Dave’s 3-Word Review:
Amateur and Peculiar
For the past few months, I have been going back and re-watching Buffy the Vampire Slayer as well as the Angle spinoff. Why? Well, because as anyone could tell you, Joss Whedon is amazing. What does this have to do with anything? Recently, I came across some interesting news that Amber Benson, who played Tara in Buffy wrote, produced, and directed a very rare movie called Chance starring other Whedonverse actors. Obviously this raised my eyebrow, because for how much Whedon influence is in this film, Joss himself had no part in the film past giving permission for…something that I’ll get into later. So how was the movie? It was…okay. The only thing is that most people won’t give this film a shot, given that it is rather unattractive.
Amber Benson plays Chance, a party girl that doesn’t take love or sex seriously. Every night she goes out and ends up spending the night with someone, whether it is a man or a woman. Her roommate Simon (James Marsters) is a man with a little bit of self-esteem issues, but is a very good friend of Chance’s. The film opens up with a dead woman on Chance’s bed, and the rest of the film goes through the events that led up to this unfortunate predicament. Andy Hallet, who plays Lorne in Angel also stars in this film as Jack.
The main issue with this film is how it is presented. It’s not very appealing to anyone watching. The aspect ratio is full-framed, the quality is sub-par, the frames per second used were 60fps versus the standard 23.976…the acting really wasn’t all that great either. Now, that could possibly be perceived as bad acting as well. Because the movie looks so unappealing, it could be drowning out what’s actually great acting. As their performances on Buffy and Angel have proven their abilities time and time again. There really isn’t a lot of reasons to actually watch this apart from the connections to Joss Whedon.
You see, not only were these three actors major roles in these TV shows, but the rest of the cast also have some affiliation with Joss Whedon. The film was shot in the same set as Buffy the Vampire Slayer, and there were constant allusions to the shows as well. Such as Amber Benson sporting lesbian scenes, Andy Hallet singing in a club, and James Marsters being dogged on. All of these things are seen constantly on the television shows, and obviously were put in there to gain recognition from Whedon fans.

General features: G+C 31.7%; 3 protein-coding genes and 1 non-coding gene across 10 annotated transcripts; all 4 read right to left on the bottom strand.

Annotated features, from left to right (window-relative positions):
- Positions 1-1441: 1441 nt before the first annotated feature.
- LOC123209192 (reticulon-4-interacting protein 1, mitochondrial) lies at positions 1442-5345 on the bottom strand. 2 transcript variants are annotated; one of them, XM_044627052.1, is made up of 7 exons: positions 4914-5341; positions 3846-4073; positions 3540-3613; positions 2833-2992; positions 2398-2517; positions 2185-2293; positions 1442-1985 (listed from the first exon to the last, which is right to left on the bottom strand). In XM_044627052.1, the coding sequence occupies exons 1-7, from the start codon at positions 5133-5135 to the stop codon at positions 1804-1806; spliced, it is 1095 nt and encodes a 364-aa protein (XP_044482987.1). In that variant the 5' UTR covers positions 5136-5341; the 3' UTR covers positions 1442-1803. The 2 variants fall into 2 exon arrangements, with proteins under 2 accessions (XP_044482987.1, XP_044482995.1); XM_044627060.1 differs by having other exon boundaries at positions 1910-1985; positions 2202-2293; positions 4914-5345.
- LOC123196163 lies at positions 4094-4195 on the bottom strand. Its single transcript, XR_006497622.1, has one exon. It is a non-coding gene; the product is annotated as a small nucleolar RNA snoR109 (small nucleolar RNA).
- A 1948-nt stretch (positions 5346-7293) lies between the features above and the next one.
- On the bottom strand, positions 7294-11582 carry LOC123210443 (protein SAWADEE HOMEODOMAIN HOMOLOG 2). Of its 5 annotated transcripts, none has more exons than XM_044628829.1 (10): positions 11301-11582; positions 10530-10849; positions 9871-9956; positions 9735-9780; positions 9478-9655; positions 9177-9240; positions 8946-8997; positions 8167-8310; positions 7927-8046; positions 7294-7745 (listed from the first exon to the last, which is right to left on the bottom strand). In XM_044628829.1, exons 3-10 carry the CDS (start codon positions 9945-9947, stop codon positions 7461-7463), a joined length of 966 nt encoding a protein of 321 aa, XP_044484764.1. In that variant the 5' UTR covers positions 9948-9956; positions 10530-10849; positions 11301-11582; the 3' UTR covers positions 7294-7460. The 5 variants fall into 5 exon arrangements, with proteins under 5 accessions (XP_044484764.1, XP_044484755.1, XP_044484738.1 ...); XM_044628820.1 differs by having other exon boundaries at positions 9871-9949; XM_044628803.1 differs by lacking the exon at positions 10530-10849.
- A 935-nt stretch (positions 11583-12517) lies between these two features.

As for the film itself? Well, it at least seems to be an ideal black comedy, which is what it’s going for. We have people making dry but humorous jokes, comical musical transitions, and a semi-sturdy direction. It is coming-of-age as well, given Chance is a girl that needs to remember the meaning of sex and love, which by the way, was developed magnificently. The character development was done better than you’d think. The switched gender-role theme all had a purpose, and it all made sense why Chance was acting how a guy would normally about important connections, and why the guy is emotional and dependent on what love should be. It all makes sense, and I have to hand it to Benson for writing it, because it was actually very well written.
It really is peculiar, but black comedies often are. The whole creepy neighbor guy felt a bit too much to be honest, but the rest I could handle. It took a couple of musical transitions to get used to the idea. The transitions basically had a man singing a song on a guitar, and if you watch the film, just listen to the lyrics, they are actually pretty witty and smartly written.
Now…I can’t exactly recommend this film to anyone to watch…the fact that it is unattractive is a bit overwhelming, but if you are a Whedon fanboy, watch it. You’ll recognize some faces, and even some places. If you are over-obsessed with Whedon, you’ll also realize some of the wardrobe was borrowed from Buffy.
Take that as you will.